Top 5 Lessons Learned From Year 1 of the College Football Playoff

     Now that the college football season has concluded, it is time to reflect on the year that transpired. This year was especially special due to it being the first season to use the four-team playoff system, and to have the four teams competing in the playoff determined by a committee of actual humans instead of a computer program that only served to arise anger out of every college football fan whose team wasn’t undefeated.  So how did the new system fare, and more importantly, was it better than the old system?  What did this season tell us about how the system will act in the future?  Here are the top five things we can take away from the college football playoff after its inaugural year.

     1) The committee is not afraid to be controversial: The BCS system felt highly predictable, as from week to week as long as a team didn’t lose they seemed to only be able to go up in the rankings.  However, this season the committee has made it clear that they are looking far beyond just the win-loss record and evaluating each team freshly every week based on their entire body of work.  If a team won every game they played, but only by a few points per game while a one-loss team was slaughtering opponents, the one-loss team came out ahead in the rankings.  Through this, an undefeated Florida State team which would have never fallen from the #1 spot in the BCS rankings ended the season at #3, which I view as a win for the system.  This doesn’t only apply to the top few teams either.  Throughout the entire top 25, it really seemed like each individual game was only part of a team’s resume, which was evaluated on a week to week basis.  If the committee felt a team had been underperforming or over-performing, they could pass other teams that weren’t losing, but weren’t winning as dominantly.  The committee proved they would do what they believed as right, and that’s important.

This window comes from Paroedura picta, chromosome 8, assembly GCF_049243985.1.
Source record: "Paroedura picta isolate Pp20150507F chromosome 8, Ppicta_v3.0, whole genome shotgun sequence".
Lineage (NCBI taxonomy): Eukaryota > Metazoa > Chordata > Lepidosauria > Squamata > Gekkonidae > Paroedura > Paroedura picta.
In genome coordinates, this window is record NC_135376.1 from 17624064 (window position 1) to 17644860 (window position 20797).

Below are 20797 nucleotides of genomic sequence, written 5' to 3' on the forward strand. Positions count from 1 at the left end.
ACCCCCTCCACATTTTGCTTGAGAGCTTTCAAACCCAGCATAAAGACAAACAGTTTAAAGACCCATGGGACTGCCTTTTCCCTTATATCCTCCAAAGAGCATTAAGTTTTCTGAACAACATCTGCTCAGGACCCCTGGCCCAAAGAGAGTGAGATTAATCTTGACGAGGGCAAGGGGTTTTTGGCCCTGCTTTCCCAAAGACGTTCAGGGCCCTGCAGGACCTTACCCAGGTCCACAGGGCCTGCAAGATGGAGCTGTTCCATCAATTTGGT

2) Winning your conference is essential: All four teams that ended up making the playoff won their conference championship game, and the only power five conference that didn’t receive a spot in the playoff was the Big 12, the only conference with regular season co-champions, and the only conference without a conference title game.  Both Baylor and TCU would probably have made the playoff if they were the outright winner of the conference, but the opinion of the committee seemed to be that a team is not deserving to play for a national title if they can’t even lock up their own conference, which while it is a shame, is understandable.  Additionally, by winning a conference championship game, a team gets another high quality victory to improve their resume.  Ohio State wouldn’t have made the playoff if not for a thrashing of Wisconsin in the Big Ten title game, and while in the end we know they deserved to make it, TCU and Baylor didn’t get a chance to get that statement win that could’ve put them through.